Readers went in yesterday on the latest plight of the Brexit-ridden UK, whose Labor Party has just seen several MPs defect in protest of Jeremy Corbyn. As readers indicated, it’s unlikely there will be any clean outcomes. Meanwhile, discussion about the Paladin-Home Affairs snafu continued unabated, and readers mulled over the question of regulating Facebook (hint: we should). And finally, Guy Rundle responds to a reader’s note on his depiction of British MP Chuka Umunna.
Charles Richardson writes: If May goes to an election, she has to have a Brexit position. If it’s anything other than hard Brexit it’ll split her party, and if it’s hard Brexit surely that will drive a big chunk of the middle class vote Labour. I don’t know if that would be enough to outweigh Labour losses, but I reckon there’s a good chance it would.
Robert Graham writes: One thing Margaret Thatcher was right about is that if you stand in the middle of the road you get run over. That’s the problem with some in the British Labour Party: some are wishing for a new Blair to turn up. It seems both major British parties are like the Roman senate: people on a bus, half wanting to drive and the other half wanting to take the fares.
Peter Wileman writes: An ICAC would identify whether there is any corruption or confirm that it is just another case of ineptitude. It is one or the other, most likely the latter, but let’s be sure.
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Mark E Smith writes: Just what does it take to get a minister sacked and a department head investigated? It’s no wonder Pezzullo is so contemptuous when he fronts up to estimates, or Dutton blusters on when called to account. Who can blame them?
Malcolm Harrison writes: Edward Snowden said: “Facebook makes their money by exploiting and selling intimate details about the private lives of millions, far beyond the scant details you voluntarily post. They are not victims. They are accomplices.” Alongside this damning description of Facebook, and the concerns about privacy and the on-selling of personal details, Facebook’s main “crimes” involve its association with the American state, notably the CIA. It is true that Facebook was initially forced into this relationship by government demands that it find evidence supporting Russian interference in the 2016 presidential election. Nowadays, it does so with alacrity off its own bat, deplatforming entities that have any whiff of Russian or Chinese presence, and using algorithms to bury homegrown political narratives hostile to official narratives. Of course it should be regulated.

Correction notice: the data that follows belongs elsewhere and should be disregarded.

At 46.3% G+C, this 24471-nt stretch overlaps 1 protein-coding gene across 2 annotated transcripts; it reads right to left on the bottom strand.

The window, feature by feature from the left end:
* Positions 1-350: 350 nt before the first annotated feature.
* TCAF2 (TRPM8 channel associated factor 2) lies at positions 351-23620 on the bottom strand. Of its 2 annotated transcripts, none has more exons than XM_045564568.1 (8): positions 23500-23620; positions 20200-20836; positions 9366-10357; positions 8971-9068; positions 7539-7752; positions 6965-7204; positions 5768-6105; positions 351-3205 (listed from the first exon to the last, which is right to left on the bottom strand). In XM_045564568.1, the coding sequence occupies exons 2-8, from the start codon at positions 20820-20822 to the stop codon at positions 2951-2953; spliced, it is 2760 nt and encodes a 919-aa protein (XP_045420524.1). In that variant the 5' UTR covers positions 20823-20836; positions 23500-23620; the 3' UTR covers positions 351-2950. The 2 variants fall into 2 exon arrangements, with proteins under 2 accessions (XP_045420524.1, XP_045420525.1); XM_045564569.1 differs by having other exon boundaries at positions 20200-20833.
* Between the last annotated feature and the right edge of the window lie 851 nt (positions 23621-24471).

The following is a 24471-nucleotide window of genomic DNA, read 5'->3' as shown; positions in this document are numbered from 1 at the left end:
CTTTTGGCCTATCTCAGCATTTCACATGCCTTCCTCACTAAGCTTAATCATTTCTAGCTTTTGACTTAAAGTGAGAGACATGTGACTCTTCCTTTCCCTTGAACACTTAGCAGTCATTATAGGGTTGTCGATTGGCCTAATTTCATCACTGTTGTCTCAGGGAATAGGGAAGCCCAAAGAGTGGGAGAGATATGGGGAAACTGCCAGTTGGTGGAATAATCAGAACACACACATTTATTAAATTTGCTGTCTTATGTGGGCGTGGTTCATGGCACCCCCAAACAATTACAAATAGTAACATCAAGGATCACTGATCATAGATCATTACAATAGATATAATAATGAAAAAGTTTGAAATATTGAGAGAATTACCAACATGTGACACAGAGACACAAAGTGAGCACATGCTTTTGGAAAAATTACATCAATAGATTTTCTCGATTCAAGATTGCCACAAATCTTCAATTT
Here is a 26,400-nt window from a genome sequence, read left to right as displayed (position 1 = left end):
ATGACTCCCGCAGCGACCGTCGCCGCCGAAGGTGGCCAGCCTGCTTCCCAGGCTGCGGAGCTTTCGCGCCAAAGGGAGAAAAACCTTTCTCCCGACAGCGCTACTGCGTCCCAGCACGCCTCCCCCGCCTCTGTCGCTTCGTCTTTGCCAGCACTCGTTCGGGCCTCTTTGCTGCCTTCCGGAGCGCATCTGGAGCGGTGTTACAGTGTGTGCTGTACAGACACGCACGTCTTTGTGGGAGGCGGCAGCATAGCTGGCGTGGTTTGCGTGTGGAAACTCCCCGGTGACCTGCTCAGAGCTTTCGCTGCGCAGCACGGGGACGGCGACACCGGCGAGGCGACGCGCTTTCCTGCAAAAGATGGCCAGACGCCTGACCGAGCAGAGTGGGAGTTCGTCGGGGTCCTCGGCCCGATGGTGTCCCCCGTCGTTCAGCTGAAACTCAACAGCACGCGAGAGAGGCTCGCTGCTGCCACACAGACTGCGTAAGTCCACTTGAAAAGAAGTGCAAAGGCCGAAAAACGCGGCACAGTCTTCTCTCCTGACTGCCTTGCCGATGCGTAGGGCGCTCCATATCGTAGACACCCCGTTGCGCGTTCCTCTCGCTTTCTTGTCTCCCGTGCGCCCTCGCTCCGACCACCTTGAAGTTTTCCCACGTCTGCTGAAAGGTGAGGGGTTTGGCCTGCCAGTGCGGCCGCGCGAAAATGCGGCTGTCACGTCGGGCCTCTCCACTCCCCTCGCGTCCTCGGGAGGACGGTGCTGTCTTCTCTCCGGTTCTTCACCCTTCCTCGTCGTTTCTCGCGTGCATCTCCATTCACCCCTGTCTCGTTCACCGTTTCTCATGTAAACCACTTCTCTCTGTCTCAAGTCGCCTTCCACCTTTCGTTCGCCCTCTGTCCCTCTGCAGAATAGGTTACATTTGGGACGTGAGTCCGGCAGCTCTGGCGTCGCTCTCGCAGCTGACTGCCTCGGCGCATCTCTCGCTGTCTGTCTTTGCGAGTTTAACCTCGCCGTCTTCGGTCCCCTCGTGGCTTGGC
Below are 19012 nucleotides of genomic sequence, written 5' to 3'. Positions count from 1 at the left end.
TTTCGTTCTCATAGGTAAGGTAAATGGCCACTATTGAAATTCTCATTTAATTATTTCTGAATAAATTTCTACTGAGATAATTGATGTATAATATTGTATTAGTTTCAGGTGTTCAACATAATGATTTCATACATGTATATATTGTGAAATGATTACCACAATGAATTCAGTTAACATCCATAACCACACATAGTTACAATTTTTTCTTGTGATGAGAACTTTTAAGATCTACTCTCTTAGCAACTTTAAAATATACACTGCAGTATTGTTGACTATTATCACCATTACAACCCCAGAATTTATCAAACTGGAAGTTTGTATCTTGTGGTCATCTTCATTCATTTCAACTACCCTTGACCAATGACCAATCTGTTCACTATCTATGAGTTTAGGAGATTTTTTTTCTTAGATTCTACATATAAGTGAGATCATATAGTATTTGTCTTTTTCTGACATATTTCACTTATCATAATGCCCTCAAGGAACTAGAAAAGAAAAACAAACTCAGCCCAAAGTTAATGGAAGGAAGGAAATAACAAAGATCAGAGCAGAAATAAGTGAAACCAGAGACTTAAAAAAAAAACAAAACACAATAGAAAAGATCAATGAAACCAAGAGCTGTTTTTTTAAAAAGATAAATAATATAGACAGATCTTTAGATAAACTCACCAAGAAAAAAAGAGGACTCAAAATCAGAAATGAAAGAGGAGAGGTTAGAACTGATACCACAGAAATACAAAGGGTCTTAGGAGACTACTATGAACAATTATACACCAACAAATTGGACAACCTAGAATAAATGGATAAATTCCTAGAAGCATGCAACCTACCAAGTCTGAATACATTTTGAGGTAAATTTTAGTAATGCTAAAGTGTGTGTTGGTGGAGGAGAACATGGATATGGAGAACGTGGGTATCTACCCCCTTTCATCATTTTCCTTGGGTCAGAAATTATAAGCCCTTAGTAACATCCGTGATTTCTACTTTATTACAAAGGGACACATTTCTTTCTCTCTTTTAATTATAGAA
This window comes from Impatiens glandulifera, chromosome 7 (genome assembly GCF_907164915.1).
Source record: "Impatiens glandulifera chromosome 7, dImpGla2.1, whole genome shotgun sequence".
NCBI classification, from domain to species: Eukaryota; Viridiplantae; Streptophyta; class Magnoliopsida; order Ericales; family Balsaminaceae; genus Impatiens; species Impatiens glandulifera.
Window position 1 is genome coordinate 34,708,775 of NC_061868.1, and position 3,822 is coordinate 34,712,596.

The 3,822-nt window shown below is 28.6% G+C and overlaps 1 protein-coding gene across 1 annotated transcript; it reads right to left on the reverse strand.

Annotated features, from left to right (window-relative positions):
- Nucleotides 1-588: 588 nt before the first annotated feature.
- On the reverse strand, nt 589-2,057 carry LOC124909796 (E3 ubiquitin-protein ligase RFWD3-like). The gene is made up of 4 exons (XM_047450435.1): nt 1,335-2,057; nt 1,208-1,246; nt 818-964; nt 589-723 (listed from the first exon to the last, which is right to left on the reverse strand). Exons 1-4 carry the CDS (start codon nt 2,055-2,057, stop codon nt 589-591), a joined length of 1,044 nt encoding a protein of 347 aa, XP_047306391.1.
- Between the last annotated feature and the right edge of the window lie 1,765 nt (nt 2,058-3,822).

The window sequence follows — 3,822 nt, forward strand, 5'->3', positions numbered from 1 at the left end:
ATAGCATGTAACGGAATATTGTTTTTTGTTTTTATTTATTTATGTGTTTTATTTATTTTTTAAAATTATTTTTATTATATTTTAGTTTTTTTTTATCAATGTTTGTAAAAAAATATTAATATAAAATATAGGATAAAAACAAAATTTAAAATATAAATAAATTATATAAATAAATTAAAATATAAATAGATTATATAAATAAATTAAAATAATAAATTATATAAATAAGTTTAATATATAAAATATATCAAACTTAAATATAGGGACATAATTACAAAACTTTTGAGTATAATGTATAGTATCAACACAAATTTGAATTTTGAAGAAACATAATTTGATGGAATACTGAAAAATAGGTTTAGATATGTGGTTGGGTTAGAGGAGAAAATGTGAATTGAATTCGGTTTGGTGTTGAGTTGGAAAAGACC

On Guy Rundle’s writing on the British Labor schism
Sean O’ Donohue writes: Can I make a request that Crikey be a little more sensitive about ethnic descriptions? I’m not very impressed that the usually right-on Guy Rundle is using rather anachronistic demonyms to describe Chuka Umunna’s background. “Half-Nigerian”? Really? Which half would that be? Top or bottom? Left or right side? Do tell… Such phrasing is just way too close to those 20th century eugenicist gems like “half-caste”, “half-breed” etc. According to his biography, Mr Umunna was born and raised in London, which would make him English or British — 100%. Including that his father was Igbo is both more accurate and more respectful. But is it really relevant?
Guy Rundle responds: Mr Umunna described himself as “a quarter English, a quarter Irish and half Nigerian” in the press conference launching the new group, and talked of his Nigerian father’s emigration to the UK as a land of opportunity. Umunna’s multicultural origins are a major part of his public profile; I simply gave readers a snapshot of how he presents.
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